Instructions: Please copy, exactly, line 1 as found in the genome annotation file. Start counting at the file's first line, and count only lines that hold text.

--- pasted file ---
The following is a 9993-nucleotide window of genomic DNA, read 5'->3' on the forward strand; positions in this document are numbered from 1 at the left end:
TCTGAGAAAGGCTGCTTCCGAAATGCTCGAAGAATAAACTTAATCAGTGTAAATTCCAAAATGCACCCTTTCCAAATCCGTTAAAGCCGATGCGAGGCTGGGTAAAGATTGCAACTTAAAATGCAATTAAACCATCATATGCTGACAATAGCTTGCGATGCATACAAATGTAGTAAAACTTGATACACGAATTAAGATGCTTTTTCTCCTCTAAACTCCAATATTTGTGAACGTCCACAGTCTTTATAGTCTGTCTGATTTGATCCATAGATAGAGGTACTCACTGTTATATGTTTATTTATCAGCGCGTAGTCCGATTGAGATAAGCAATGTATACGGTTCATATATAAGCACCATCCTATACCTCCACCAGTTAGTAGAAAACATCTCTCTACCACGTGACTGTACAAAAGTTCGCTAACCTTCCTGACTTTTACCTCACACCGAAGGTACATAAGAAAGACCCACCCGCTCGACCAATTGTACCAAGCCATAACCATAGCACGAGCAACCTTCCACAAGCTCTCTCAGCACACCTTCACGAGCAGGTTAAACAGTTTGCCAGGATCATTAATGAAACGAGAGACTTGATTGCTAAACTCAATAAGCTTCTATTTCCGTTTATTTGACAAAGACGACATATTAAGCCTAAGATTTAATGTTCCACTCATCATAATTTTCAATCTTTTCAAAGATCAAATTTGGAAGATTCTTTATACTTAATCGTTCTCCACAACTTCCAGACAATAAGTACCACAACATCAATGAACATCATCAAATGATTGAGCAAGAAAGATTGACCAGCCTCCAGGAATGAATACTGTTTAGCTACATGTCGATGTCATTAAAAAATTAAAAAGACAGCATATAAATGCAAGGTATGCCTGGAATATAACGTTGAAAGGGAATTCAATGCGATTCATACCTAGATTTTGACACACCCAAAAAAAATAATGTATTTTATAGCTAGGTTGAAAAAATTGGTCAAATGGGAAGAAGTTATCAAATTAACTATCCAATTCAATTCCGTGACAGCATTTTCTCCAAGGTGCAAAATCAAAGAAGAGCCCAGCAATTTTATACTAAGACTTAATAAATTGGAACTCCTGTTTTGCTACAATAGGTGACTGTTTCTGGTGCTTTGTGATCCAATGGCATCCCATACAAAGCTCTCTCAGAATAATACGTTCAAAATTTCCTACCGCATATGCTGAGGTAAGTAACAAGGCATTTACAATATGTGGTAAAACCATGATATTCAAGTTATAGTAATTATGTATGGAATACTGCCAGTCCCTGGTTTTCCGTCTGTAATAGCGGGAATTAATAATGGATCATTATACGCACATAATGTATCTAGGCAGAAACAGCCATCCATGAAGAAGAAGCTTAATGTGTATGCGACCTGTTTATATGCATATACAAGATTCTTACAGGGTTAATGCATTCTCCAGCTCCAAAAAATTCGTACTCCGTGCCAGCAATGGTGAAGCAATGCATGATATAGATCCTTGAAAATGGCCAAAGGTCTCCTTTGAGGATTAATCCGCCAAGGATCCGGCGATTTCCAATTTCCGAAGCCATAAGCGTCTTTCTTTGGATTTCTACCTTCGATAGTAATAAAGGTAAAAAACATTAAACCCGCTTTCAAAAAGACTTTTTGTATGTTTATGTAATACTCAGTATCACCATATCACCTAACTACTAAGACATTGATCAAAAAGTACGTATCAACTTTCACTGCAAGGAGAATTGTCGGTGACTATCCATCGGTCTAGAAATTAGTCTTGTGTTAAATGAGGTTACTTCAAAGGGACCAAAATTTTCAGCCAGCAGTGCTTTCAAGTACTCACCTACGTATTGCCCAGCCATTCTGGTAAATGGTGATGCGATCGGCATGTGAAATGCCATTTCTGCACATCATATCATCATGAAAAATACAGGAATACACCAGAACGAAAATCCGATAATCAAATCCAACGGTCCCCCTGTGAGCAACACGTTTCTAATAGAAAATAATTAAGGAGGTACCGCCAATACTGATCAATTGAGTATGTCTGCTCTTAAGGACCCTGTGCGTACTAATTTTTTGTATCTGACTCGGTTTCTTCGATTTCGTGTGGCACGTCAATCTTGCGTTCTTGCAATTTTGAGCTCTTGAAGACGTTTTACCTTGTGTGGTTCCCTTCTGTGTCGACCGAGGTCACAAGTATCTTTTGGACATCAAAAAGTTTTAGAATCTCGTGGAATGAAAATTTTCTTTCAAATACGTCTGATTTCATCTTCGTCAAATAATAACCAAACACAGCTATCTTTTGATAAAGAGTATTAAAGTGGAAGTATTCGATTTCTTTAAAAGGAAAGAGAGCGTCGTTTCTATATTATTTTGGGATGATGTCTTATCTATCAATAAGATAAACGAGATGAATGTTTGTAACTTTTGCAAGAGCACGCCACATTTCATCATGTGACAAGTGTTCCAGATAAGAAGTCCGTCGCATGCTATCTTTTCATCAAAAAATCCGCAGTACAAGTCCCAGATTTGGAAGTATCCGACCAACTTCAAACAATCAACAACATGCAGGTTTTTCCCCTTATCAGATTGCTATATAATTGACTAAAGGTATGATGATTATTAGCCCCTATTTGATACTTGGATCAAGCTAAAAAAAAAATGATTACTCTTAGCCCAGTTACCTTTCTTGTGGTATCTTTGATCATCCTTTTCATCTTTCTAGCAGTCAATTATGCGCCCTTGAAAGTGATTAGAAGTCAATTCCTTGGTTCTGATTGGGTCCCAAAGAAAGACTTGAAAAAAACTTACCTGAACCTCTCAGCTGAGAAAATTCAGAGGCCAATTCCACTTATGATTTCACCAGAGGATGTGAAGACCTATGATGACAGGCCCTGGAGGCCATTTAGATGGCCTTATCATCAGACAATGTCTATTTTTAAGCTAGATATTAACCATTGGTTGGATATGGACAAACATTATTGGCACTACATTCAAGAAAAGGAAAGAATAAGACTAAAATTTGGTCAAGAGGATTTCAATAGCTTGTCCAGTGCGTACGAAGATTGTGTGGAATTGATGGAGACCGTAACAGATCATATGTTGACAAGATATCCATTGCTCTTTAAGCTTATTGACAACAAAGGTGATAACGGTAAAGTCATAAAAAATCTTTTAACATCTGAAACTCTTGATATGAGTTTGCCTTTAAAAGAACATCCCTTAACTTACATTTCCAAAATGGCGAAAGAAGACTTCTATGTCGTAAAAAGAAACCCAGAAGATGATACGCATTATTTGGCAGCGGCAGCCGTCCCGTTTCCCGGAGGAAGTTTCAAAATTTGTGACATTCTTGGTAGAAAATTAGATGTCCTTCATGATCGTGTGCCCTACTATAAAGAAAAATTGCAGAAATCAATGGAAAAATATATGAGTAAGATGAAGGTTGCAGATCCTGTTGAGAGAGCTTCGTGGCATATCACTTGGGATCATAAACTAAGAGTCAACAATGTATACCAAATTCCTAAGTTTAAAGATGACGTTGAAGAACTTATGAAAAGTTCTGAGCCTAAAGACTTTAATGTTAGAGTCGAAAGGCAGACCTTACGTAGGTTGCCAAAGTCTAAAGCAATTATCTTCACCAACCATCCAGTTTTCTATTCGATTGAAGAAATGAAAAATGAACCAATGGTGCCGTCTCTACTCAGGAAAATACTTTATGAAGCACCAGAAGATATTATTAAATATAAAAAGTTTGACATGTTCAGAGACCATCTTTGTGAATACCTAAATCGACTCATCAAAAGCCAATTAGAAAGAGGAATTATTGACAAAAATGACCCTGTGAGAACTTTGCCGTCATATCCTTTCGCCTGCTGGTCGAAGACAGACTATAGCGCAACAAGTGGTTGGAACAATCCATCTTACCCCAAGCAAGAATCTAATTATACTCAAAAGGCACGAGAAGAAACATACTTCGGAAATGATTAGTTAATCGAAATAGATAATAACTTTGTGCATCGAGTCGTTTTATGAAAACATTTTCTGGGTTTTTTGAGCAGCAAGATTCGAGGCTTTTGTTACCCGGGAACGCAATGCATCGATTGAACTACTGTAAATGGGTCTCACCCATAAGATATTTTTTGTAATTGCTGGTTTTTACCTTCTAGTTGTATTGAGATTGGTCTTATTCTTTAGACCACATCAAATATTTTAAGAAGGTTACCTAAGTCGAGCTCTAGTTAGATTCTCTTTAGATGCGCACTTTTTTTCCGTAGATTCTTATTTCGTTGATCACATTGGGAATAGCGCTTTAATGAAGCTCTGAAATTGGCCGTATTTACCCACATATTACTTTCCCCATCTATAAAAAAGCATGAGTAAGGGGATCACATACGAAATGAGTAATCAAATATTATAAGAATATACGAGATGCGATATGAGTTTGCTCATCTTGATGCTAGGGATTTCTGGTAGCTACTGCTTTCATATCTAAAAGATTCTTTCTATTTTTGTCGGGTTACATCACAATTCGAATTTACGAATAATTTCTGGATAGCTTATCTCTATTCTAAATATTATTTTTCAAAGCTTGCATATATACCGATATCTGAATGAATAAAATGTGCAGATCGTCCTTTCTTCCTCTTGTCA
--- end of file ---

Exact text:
The following is a 9993-nucleotide window of genomic DNA, read 5'->3' on the forward strand; positions in this document are numbered from 1 at the left end: